Rodchenko influenced the art of photography probably as much as French philosopher René Descartes changed science by changing the way humans think about the world.
The Orchestra, 1929.Alexander Rodchenko/MAMM/MDF
In 1925, Alexander bought himself a light-weight handheld 35mm camera and began to experiment with angles and perspectives. He used photography to expand the parameters of how and what he saw. The unconventional artist captured the world from above, below and all sides, urging the viewer to spot the unseen.
The Staircase.Alexander Rodchenko/A. Lavrentiev's collection
In the early 1930s, he used photography as a major tool for social change, showing the contrast between the romanticized and real Soviet actuality.
Theater designer, painter, sculptor and printer, the multi-talented Rodchenko was also a giant of photography. He experimented in a variety of media and was a founding member of the Russian Constructivism avant-garde movement.
The corner of a building.Alexander Rodchenko/MAMM/MDF
His works are displayed at leading museums all over the world, including the Museum of Modern Art in New York.
Ignatovich started his career as a journalist before he became one of the most trailblazing photographers of his time.
Boris received his first Kodak camera as a gift and captured his first shot, quite by chance, in 1923. Ignatovich was walking on the street when he ran into famous satirist Mikhail Zoshchenko, who was buying apples from a street vendor. Ignatovich grabbed his camera and made a historic frame of the revered Soviet writer.
Mikhail Zoshchenko, 1923.Boris Ignatovich/Sputnik
Inspired by Alexander Rodchenko, Ignatovich cultivated a new style where traditional photography was replaced by something more unorthodox and unconventional. Blending avant-garde, constructivism and realism, his timeless still life images, close-ups and portraits taken from unexpected angles proved to be something savvy viewers associate with a photography legend.
A Soviet soldier walking through the ruins of Rzhev, liberated from the German invaders.Boris Igatovich/Sputnik
Ignatovich won accolades for his photo essays of Moscow, becoming one of the pioneers of aerial photography. He made breathtaking images from the lowest possible flying height with a Leica wide-angle lens camera. Between the 1920s and 1930s, his photographs were published on the covers of major periodicals, such as Pravda, Soviet Architecture and USSR in Construction.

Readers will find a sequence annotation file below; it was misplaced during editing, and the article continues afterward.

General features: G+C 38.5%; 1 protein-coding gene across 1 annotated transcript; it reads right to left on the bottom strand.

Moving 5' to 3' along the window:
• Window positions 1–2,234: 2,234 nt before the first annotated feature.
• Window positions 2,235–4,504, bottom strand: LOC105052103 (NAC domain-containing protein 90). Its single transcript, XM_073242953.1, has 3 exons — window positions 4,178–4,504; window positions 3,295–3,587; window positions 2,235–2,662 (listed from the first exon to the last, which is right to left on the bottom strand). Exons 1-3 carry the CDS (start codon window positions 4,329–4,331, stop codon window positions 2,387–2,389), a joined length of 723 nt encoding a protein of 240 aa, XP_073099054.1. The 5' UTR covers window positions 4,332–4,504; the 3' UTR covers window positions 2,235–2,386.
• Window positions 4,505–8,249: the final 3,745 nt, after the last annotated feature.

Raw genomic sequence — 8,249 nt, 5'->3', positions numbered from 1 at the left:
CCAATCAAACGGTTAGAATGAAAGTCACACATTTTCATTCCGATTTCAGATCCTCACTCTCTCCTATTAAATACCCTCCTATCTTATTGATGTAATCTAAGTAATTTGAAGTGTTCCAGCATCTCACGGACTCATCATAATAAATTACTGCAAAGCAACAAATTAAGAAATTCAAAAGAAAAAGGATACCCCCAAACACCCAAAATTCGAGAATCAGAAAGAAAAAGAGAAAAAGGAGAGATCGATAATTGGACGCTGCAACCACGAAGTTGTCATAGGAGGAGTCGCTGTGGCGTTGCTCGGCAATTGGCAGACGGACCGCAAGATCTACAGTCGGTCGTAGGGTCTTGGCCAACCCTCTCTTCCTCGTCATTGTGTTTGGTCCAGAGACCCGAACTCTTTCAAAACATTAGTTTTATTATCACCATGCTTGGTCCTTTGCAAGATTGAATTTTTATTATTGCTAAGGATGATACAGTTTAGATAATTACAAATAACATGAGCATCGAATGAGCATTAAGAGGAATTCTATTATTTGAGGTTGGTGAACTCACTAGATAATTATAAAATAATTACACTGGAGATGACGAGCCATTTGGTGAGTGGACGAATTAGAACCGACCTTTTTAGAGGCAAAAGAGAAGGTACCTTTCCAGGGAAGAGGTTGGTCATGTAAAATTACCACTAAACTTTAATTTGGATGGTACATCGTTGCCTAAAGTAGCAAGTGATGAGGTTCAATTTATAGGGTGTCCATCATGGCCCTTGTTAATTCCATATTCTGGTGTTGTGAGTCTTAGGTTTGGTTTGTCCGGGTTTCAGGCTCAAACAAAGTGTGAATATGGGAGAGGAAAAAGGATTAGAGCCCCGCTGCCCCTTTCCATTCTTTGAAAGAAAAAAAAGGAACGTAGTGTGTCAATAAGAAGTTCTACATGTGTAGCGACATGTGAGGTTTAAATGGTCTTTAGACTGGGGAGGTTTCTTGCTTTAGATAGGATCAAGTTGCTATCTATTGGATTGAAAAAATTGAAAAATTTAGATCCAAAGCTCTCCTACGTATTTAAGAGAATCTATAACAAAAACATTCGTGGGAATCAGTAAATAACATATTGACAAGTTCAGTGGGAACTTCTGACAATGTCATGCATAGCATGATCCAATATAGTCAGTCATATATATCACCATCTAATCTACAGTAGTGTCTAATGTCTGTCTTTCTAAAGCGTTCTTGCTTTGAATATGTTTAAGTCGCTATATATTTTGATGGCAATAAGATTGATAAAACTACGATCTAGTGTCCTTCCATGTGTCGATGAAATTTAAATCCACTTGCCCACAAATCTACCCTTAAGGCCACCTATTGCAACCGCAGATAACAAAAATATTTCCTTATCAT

Joseph Stalin and a Tadzhik girl.Boris Ignatovich/Sputnik
The beginning of WWII forced the talented photographer to shoot serious subjects. Ignatovich carried a camera as he followed Soviet combat forces on horseback.
Nappelbaum is widely known for his iconic portraits of Vladimir Lenin and Joseph Stalin. But first and foremost, Moisei made a significant contribution to the development of the portrait photography genre.
Back then, posed and formal studio portraits were mostly executed. As a rule, such images lacked personal warmth and chemistry. Nappelbaum decided to abandon traditional rules of photography in favor of creative experiments.
Anna Akhmatova, 1922.Moisei Nappelbaum/Sputnik
At first glance, his portraits are simple and straightforward. At the same time, they are full of internal conflict and tension. What mattered most, as with any artist, was the personality.
Alexander Blok and Korney Chukovsky in 1921.Moisei Nappelbaum/Sputnik
Throughout his career, Nappelbaum explored photography’s potential as an expressive art form. The photographer could spend hours studying his model, to reveal some hidden traits.
Vladimir Lenin, 1918.Moisei Nappelbaum/Sputnik
“A person’s past, take on life and attitude towards people leaves an incredible imprint on their face. [You] just need to read between the lines,” Nappelbaum believed.
Khaldei was 13 when he made his first camera out of a cardboard box, creating a lens from a pair of old glasses.
After the defeat of the Nazi troops in Sevastopol.Yevgeny Khaldei/Sputnik
Later, as a staff photographer at the state-run TASS news agency, he spent some 1,418 days covering the devastating WWII in pictures. His iconic images were shot on a Leica.
Khaldei was a witness and chronicler of history, making dramatic shots in the line of fire. He pressed the shutter during the Battle for Moscow in 1941; documented the plight of Jews as they were liberated from the ghetto of Budapest in 1945.
Khaldei's unflinching pictures of Hermann Goering, once the second-most powerful man in Germany, portrayed the face of evil better than 1,000 words.
British Prime Minister Winston Churchill, US President Harry S. Truman and Soviet leader Joseph Stalin.Yevgeny Khaldei/Sputnik
Having photographed Joseph Stalin, Winston Churchill, and Harry S. Truman at the historic Potsdam Conference, the photographer also captured rare images of ordinary people during the war.
Raising a Flag over the Reichstag.Yevgeny Khaldei/Sputnik